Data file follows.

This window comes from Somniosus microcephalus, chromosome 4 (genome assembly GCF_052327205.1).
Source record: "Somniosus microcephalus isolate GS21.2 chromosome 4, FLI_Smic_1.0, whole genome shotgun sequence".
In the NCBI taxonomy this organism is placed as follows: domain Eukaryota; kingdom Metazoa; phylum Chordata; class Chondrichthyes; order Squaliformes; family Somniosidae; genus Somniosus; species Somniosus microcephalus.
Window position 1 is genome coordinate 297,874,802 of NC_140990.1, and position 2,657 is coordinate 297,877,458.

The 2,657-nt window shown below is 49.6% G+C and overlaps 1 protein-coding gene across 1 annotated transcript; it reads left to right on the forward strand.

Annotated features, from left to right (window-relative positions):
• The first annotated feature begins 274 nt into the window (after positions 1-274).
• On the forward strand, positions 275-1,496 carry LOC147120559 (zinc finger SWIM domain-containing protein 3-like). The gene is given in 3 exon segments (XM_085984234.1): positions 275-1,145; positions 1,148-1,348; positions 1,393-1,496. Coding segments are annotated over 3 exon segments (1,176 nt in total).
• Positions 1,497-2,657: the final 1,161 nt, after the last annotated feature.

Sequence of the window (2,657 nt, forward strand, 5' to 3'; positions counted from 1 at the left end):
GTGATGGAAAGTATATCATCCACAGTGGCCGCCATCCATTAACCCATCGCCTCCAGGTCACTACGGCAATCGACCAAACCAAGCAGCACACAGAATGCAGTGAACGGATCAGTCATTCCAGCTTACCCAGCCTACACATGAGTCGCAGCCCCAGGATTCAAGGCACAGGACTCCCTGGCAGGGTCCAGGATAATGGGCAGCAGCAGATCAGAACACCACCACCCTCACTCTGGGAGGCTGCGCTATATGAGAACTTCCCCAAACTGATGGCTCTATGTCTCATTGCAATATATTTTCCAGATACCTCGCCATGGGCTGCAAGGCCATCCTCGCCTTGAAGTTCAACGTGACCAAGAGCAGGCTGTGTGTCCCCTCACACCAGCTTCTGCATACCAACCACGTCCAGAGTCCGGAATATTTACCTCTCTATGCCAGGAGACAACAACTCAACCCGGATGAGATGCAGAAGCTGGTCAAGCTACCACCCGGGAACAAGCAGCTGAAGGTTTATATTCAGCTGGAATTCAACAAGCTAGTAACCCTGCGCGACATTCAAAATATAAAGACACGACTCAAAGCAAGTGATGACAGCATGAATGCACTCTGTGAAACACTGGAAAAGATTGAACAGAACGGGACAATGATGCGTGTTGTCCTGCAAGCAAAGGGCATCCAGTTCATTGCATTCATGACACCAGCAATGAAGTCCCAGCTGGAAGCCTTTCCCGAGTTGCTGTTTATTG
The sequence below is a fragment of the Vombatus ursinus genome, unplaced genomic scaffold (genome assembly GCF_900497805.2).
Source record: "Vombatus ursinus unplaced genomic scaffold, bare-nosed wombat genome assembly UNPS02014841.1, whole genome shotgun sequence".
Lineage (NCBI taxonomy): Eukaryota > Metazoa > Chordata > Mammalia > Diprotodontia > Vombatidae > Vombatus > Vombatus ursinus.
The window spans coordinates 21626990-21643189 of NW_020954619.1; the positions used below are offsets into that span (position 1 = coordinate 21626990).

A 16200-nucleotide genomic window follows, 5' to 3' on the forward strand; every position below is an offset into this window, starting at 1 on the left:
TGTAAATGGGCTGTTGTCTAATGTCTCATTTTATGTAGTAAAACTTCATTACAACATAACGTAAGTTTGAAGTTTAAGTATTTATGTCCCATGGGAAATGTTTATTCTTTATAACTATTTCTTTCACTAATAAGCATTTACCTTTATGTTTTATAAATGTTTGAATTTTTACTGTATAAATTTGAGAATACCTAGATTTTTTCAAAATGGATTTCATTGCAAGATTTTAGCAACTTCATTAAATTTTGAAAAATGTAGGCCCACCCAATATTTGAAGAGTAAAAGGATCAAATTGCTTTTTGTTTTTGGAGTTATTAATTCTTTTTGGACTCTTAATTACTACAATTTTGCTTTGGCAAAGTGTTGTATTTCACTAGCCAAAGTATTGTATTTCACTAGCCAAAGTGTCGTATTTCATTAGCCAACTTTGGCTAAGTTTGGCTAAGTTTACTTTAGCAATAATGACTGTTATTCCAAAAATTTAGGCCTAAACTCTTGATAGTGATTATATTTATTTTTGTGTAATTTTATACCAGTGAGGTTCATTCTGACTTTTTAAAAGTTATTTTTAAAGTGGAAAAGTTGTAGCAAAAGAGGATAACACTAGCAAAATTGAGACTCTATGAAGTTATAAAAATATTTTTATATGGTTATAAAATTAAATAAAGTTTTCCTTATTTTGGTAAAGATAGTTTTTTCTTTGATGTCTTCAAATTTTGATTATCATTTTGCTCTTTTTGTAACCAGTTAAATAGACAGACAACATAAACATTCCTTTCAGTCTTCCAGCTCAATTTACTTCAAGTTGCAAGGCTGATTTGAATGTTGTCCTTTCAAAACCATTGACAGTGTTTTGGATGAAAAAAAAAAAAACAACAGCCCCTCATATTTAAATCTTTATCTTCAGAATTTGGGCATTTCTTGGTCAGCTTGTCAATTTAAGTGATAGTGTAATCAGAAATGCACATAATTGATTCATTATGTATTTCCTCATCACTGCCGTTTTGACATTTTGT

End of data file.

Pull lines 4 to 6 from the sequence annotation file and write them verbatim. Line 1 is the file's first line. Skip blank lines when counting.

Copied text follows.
Window position 1 is genome coordinate 297,874,802 of NC_140990.1, and position 2,657 is coordinate 297,877,458.

The 2,657-nt window shown below is 49.6% G+C and overlaps 1 protein-coding gene across 1 annotated transcript; it reads left to right on the forward strand.

Annotated features, from left to right (window-relative positions):